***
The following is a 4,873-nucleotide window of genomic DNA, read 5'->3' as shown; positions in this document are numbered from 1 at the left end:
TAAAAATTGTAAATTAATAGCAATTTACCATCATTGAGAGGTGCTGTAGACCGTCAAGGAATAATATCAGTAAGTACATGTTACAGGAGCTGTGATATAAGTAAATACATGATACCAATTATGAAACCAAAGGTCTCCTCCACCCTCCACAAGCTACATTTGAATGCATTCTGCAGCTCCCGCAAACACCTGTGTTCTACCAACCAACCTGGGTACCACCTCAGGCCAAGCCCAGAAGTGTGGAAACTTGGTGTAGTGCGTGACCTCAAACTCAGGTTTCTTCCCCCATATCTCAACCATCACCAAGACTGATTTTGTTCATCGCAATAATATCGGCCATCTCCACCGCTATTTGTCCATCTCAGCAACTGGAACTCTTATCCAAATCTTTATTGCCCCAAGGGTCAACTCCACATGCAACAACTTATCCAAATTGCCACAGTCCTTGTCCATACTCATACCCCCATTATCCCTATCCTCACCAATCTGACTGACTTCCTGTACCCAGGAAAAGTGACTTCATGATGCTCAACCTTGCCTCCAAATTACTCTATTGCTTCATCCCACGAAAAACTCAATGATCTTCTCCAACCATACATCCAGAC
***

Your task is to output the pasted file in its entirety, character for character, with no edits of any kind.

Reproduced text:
The following is a 4,873-nucleotide window of genomic DNA, read 5'->3' as shown; positions in this document are numbered from 1 at the left end:
TAAAAATTGTAAATTAATAGCAATTTACCATCATTGAGAGGTGCTGTAGACCGTCAAGGAATAATATCAGTAAGTACATGTTACAGGAGCTGTGATATAAGTAAATACATGATACCAATTATGAAACCAAAGGTCTCCTCCACCCTCCACAAGCTACATTTGAATGCATTCTGCAGCTCCCGCAAACACCTGTGTTCTACCAACCAACCTGGGTACCACCTCAGGCCAAGCCCAGAAGTGTGGAAACTTGGTGTAGTGCGTGACCTCAAACTCAGGTTTCTTCCCCCATATCTCAACCATCACCAAGACTGATTTTGTTCATCGCAATAATATCGGCCATCTCCACCGCTATTTGTCCATCTCAGCAACTGGAACTCTTATCCAAATCTTTATTGCCCCAAGGGTCAACTCCACATGCAACAACTTATCCAAATTGCCACAGTCCTTGTCCATACTCATACCCCCATTATCCCTATCCTCACCAATCTGACTGACTTCCTGTACCCAGGAAAAGTGACTTCATGATGCTCAACCTTGCCTCCAAATTACTCTATTGCTTCATCCCACGAAAAACTCAATGATCTTCTCCAACCATACATCCAGAC